Surface-enhanced Raman Spectroscopy for the Detection of a Metabolic Product in the Headspace Above Live Bacterial Cultures

Jessica Kelly, Robin Patrick, Sheila Patrick, Steven E. J. Bell

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6 Citations (Scopus)
61 Downloads (Pure)

Abstract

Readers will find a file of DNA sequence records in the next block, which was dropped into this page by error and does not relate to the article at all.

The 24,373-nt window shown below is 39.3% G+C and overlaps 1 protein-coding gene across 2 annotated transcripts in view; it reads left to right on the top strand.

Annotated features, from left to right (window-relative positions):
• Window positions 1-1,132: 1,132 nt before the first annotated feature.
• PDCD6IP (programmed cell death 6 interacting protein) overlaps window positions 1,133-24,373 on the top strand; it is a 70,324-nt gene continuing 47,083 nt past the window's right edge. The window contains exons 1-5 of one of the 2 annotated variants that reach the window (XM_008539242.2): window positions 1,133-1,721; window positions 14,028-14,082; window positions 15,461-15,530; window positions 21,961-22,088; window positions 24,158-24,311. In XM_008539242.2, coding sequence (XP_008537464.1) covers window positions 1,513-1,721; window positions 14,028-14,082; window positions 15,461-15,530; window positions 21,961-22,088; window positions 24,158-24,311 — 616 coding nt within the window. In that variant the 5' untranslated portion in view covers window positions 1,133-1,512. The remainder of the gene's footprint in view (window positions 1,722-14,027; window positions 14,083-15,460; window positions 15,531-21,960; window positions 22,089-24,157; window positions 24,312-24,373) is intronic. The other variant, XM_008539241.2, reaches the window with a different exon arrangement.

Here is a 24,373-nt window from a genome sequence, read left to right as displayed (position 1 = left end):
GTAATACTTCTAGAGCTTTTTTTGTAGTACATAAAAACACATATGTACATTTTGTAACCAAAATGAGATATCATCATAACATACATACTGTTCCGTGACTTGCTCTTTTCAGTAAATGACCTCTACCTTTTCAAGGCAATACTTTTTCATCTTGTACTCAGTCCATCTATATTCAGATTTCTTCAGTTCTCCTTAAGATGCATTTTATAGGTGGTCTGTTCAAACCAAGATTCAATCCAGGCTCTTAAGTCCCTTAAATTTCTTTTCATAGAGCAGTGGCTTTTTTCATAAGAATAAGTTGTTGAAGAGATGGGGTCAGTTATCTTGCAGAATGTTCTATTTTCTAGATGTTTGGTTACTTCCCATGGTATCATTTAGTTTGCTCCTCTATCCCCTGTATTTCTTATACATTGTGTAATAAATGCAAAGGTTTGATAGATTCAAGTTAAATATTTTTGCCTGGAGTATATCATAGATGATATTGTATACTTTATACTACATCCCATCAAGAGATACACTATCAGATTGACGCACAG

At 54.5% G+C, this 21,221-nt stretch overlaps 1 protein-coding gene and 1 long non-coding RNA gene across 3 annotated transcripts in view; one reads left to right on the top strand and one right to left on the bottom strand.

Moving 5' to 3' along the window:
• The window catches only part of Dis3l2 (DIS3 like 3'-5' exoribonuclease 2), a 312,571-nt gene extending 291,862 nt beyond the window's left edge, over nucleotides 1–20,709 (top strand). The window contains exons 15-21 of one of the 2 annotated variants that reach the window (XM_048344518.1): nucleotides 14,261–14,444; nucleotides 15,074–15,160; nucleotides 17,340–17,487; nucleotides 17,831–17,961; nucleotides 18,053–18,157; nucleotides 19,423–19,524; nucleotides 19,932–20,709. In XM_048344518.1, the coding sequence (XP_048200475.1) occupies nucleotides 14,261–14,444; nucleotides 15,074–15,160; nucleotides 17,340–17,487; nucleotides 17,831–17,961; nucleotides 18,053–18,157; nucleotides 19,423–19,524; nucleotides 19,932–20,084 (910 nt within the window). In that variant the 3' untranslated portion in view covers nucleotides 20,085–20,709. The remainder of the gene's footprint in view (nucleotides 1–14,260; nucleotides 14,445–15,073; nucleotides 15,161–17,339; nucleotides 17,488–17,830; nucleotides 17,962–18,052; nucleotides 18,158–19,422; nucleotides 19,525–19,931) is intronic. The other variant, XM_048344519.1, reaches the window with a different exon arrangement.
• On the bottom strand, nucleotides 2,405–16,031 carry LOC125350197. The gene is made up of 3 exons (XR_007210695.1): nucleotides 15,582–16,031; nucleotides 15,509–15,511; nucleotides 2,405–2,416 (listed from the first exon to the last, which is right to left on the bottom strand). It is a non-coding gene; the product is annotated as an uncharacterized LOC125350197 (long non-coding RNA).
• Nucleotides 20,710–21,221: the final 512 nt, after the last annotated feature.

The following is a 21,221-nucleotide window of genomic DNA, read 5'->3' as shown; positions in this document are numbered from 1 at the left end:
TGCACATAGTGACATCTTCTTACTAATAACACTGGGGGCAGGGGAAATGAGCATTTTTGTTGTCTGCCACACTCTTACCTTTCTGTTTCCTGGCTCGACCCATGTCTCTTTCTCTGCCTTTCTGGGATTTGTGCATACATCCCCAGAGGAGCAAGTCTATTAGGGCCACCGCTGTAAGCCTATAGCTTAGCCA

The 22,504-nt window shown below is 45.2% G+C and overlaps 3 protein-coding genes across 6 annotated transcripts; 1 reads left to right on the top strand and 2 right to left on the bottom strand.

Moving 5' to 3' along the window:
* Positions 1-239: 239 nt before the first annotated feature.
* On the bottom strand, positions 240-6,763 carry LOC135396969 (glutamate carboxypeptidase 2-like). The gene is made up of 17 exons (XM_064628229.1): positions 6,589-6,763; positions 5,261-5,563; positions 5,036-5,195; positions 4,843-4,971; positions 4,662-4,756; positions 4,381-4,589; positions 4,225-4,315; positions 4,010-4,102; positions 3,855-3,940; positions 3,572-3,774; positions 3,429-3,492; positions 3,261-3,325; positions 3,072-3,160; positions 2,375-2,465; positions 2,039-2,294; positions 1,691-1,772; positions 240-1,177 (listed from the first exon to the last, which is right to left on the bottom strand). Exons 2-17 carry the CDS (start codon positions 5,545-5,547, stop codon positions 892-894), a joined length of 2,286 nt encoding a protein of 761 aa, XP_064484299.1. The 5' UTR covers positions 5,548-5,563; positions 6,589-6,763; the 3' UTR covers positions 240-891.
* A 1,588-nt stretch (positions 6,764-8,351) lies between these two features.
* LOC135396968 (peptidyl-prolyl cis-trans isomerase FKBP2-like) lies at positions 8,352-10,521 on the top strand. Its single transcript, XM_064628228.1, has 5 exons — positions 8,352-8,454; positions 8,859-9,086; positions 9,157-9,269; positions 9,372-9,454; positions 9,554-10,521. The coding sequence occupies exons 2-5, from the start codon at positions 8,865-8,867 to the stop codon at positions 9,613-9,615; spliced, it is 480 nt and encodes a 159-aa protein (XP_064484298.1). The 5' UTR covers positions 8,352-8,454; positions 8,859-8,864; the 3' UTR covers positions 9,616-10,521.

In-situ surface-enhanced Raman spectroscopy of the headspace above cultures of 6 bacterial species allowed sensitive and selective detection of characteristic bands from chemisorbed methyl sulphide. This marker compound is created by dissociation of adsorbed dimethyl disulphide (DMDS) on the surface of the Au or Ag nanoparticle (NP) films which are used as the enhancing media. DMDS is a well-known fermentative metabolite of bacteria and was also detected here by GC-MS of the headspace of bacteria cultures. Kinetic binding plots of media spiked with DMDS and of live cultures, both showed that the more rapid adsorption of DMDS onto Au based substrates made them more suitable for the rapid detection of bacteria than Ag based substrates. E. coli DH5α was chosen for the proof-of-principal experiments. For this micro-organism, the sensitivity limit was found to be the detection of bacteria in the headspace of a 1.5 x 10⁷ CFU/ml culture. Under our conditions, this corresponds to detection 15 minutes after inoculation of the growth medium, but it will depend on the CFU/ml of the initial inoculum used. Since the metabolites are only produced by viable bacteria, antibiotic (gentamicin) treatment stopped the normal signal growth of the marker peak. This work is a promising step towards rapid bedside detection of bacterial infections and rapid screening of antibiotics against model cultures.